The four slabs that close the upper chamber, and the two lintels of the collector.



The upper chamber and down channels are closed off, leaving the up channels to feed into the collector.



The bypass damper consists of a half inch stainless steel rod and quarter inch plate. The operating rod is held in position by the first two brick of the continuation of the side channel. These brick are laid flat to offer more support to the operating rod.



Note that the channels are gasketed right to the top of the collector.



The completed collector. The opening in the channel wall to the right gives access to the chimney connection, and the upper portion of the up channels.



The bypass damper in open position. The location of the opening is not ideal as there may be an accumulation of fly ash against the load relieving lintel, which could compromise slightly the dampers operation. By necessity in this project, the bypass damper, and shut off damper operating rods, and one access door have to be located in the same side of the facing, at the same height. Care needs to be taken when deciding their location, that their handles do not interfere with each other when operated.


The completed core, less its final capping slabs.


The mould set up for the widest of the three capping slabs, ready to poor. The chimney connector is positioned and gasketed with a ¼ inch of cardboard covered with tape. Two pieces of 3 x 4 x ¼ inch angle bar are laid along each bottom corner.


The deformed slab, seen upside down, resting upon a plastic crate. The kerf of the grinder blade has been removed for a quarter inch along each edge of each angle bar, to allow for any expansion. The angle bars have been added in case the slab were to crack due to the weakness caused by the 9 inch diameter opening.



The upper surfaces of the collector are gasketed with wool before positioning the capping slabs.



The three capping slabs, with the connector.



Detail.



The two angle bars that support the central slab, will be able to expand lengthways into the space between the core and facing.



The slabs are gasketed against the facing with wool rather than glass mat as wool also acts as a smoke gasket.



The connector and its damper control rod, protruding through the facing. Note: The last row (of headers) is cut back to 3 inches in order to leave an exposed horizontal ledge, of three quarters of an inch, on the course below. This ledge will be directly contacted by the concrete of the final common concrete capping slab.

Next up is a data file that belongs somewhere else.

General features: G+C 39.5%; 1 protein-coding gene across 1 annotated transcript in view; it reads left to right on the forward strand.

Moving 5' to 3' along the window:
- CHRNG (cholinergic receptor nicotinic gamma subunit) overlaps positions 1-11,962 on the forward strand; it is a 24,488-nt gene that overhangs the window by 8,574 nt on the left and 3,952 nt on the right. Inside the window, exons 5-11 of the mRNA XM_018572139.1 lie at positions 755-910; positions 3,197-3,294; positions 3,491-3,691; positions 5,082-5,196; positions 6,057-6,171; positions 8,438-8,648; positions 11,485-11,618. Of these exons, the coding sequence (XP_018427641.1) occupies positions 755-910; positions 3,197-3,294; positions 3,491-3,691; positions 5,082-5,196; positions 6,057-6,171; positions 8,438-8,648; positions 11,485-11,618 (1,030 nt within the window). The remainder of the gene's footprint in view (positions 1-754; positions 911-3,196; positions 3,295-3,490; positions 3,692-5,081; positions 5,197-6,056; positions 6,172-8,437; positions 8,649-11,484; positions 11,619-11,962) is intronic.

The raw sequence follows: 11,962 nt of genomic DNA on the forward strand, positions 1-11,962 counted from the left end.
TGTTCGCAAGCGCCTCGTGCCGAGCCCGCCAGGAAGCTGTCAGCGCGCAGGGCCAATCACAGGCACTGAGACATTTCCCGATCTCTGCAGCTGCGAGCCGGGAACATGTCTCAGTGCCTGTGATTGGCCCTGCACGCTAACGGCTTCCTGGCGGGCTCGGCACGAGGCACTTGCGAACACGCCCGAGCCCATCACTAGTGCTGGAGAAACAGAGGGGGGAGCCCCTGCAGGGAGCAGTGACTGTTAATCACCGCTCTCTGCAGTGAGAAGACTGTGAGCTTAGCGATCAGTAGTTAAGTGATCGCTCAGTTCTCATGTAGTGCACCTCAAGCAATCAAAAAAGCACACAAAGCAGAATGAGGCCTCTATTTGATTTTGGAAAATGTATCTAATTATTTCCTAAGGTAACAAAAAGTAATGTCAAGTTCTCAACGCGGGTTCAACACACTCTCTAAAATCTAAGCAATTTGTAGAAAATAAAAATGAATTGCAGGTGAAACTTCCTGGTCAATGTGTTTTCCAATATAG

The course of headers, is the penultimate course of the facing.




The connector is made from a piece of 8 inch ID pipe. The chimneys anchor plate protrudes down into the pipe.



The top of the connector has been reamed out slightly to allow the lower flange of the anchor plate to slide freely as the core, and collector rise.



The damper is installed inside the connector, and is operated by the handle to the right. The damper is seen here in the closed position. The plate has a 5% cut out to comply with ASTMe1602 A quarter turn of the rod clockwise and it will be fully open.


In order for the slip joint between the connector and the anchor plate to be effective, the concrete slab on which the anchor plate is installed needs to be cast slightly higher than the top of the connector. Two pieces of ⅛ inch thick cardboard are used to increase the height of the connector, and form a height guide when pouring the slab.



The connector is gasketed with 2 sheets of ⅛ inch ceramic felt. One sheet of wool is laid onto the upper surfaces of the capping slabs.



Before pouring the final common concrete slab, the capping slabs are covered with 2 inch thick of rigid rock wool. Note; The ledge around the periphery of the wool, on to with the concrete will contact.



The concrete slab is poured directly onto the rigid wool. The slab is reinforced with ½ inch diameter bar.


View of the bypass and shutoff damper control levers. The damper defaults to the open position in the event the chain should slip or break. The bypass is completely superfluous and so has a square knob resembling a nut, attached to the operating rod. This will hopefully discourage passersby from attempting to operate the bypass control during a fire, while asking.. "What is this for" ...... In the event the bypass did need to be operated, it still can be, by turning the square knob.


The stove is served by an 8 inch ID prefabricated chimney by Security Chimneys.

The chimney exits from the top of the stove just right of centre, as it was required to align vertically with an existing opening in the roof.


Marcus Flynn

2018


Articles by Marcus Flynn